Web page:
There’s an old story about a motorist who gets stuck in a muddy hole on the road in front of a farm. The farmer helps the motorist get unstuck but says he must charge him $50 as he is the third motorist to get stuck in the hole that week. Wow, exclaims the motorist. You must be forced to tend your crops at nighttime. No, says the farmer, nighttime is when I fill the hole with water.
President Donald Trump has spoken quite a lot about draining the swamp, but has he ever considered that others are coming along at nighttime and filling it back up?
There is a story on page 11 of this issue that, depending on your view, either can be about draining the swamp or filling it with water. The story talks about a group called Missouri Century Foundation [MCF], a 501[c] organization founded in 2015 by some well-known Show-Me State conservatives. Apparently, this group supported Chesterfield Councilmember Tom DeCampi’s re-election bid. DeCampi does not deny the group’s support and accepting such support would not violate existing campaign laws.
So why does all this matter? Bear with us, it gets a little complicated.
501[c] organizations surged in growth following a Supreme Court decision known as Citizens United. Those organizations are tax-exempt groups deemed as “social welfare” organizations and are allowed to participate in political activity so long as it does not become their primary focus. The difference between those organizations and Political Action Committees [PACs] is that 501[c] organizations can raise and spend unlimited sums of money without reporting the source of that money, hence the term “dark money.”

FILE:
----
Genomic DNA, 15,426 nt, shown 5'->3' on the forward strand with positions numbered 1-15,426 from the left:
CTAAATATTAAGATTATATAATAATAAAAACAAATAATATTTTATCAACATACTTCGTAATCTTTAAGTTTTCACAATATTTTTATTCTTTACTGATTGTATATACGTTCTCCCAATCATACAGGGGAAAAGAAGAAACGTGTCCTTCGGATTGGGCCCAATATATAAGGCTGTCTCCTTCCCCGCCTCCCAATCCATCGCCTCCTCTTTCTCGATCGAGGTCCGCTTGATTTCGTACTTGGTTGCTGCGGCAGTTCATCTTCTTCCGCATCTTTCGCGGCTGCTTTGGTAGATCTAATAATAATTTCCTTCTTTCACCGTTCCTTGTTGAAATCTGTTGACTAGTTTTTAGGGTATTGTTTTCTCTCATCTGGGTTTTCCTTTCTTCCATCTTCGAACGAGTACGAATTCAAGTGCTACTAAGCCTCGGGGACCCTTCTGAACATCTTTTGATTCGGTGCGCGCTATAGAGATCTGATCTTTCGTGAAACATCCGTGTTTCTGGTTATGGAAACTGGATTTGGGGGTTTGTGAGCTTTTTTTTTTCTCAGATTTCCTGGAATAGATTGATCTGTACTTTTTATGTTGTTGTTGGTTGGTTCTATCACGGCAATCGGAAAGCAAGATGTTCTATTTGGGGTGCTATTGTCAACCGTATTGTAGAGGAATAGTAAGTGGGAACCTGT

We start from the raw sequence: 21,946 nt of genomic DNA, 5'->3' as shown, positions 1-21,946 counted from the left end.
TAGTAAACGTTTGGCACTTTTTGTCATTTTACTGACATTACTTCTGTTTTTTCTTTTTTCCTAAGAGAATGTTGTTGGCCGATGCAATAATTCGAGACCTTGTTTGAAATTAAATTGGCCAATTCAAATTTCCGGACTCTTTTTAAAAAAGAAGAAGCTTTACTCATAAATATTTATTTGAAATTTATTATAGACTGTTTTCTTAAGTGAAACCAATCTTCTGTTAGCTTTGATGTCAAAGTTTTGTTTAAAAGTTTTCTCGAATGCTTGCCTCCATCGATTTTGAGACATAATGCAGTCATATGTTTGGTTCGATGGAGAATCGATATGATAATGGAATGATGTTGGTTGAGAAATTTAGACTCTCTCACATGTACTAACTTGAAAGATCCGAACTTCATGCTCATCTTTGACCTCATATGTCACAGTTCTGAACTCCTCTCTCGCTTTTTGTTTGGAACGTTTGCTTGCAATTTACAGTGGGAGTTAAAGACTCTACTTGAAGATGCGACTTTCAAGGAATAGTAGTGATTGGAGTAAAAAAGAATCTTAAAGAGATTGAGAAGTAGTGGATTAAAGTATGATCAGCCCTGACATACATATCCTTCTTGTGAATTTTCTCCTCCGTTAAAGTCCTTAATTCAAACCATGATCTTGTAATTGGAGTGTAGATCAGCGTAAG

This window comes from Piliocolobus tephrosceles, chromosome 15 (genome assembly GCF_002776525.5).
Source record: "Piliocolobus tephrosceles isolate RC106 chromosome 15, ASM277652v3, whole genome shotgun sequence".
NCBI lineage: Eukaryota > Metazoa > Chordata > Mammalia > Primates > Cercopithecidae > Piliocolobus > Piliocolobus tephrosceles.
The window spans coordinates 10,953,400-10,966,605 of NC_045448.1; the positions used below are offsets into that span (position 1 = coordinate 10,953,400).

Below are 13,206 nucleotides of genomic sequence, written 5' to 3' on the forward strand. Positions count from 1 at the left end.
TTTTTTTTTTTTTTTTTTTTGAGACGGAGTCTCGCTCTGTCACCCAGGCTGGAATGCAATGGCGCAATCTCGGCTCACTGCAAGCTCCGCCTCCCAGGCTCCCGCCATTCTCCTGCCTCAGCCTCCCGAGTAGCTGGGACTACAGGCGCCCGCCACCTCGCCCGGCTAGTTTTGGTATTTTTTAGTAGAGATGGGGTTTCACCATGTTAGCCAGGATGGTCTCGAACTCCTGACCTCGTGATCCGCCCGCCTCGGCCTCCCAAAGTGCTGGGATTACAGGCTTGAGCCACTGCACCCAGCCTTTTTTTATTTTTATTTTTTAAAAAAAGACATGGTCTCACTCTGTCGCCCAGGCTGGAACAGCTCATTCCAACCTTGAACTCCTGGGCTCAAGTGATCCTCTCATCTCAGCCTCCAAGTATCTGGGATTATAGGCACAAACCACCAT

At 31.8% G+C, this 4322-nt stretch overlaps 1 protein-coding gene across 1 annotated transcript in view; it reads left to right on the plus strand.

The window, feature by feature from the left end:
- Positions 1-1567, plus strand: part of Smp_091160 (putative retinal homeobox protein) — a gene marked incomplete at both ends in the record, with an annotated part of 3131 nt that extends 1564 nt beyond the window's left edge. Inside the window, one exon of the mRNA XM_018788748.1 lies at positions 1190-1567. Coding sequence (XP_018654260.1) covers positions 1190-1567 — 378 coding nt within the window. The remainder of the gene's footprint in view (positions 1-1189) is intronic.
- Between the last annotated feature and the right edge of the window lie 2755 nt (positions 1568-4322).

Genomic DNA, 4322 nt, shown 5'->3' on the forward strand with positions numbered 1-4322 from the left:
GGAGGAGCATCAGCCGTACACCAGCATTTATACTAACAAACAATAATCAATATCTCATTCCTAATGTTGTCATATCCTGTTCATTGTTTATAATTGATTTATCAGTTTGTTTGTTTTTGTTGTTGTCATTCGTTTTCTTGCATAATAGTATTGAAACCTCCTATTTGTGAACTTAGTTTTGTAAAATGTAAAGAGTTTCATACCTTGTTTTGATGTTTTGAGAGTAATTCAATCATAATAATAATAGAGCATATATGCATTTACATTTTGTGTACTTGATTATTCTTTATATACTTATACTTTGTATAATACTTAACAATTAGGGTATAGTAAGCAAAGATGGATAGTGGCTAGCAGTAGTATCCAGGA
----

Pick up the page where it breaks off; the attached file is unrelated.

The argument in favor of those organizations is fairly simple: money is speech, anonymous speech is protected by the First Amendment, therefore dark money is and should be protected as well.
The argument against them is also fairly simple: dark money allows anonymous outside forces to dramatically affect our election process, particularly at the local level.
In the case of DeCampi, MCF’s support came in the form of direct mail pieces and telephone calls supporting his candidacy. Again, so long as MCF did not coordinate those activities with the candidate, they are all perfectly legal.
At last week’s Chesterfield City Council meeting, local resident Jenny Potashnick advocated for a constitutional amendment that would effectively outlaw the participation of such organizations. Potashnick represents a local chapter of a nonprofit organization called American Promise, which is promoting a 28th amendment concept nationwide. American Promise has a sister organization called American Promise Initiative that is – wait for it – a 501[c] organization.
Gov. Eric Greitens has been criticized for his affiliation with those types of groups. Former President Barack Obama was criticized for his affiliation with those types of groups. Honestly, almost every active statewide or federal politician since the Citizens United decision likely has had some affiliation with a 501[c], whether they like it or not. The difference here is that it happened at the local, citywide level. City Council campaigns do not tend to be big money affairs, so, in theory, a small amount of outside, anonymous money could create an outsized influence.
We believe in the power and importance of free speech, but at some point we also need to stop letting the farmer fill the hole with water at night.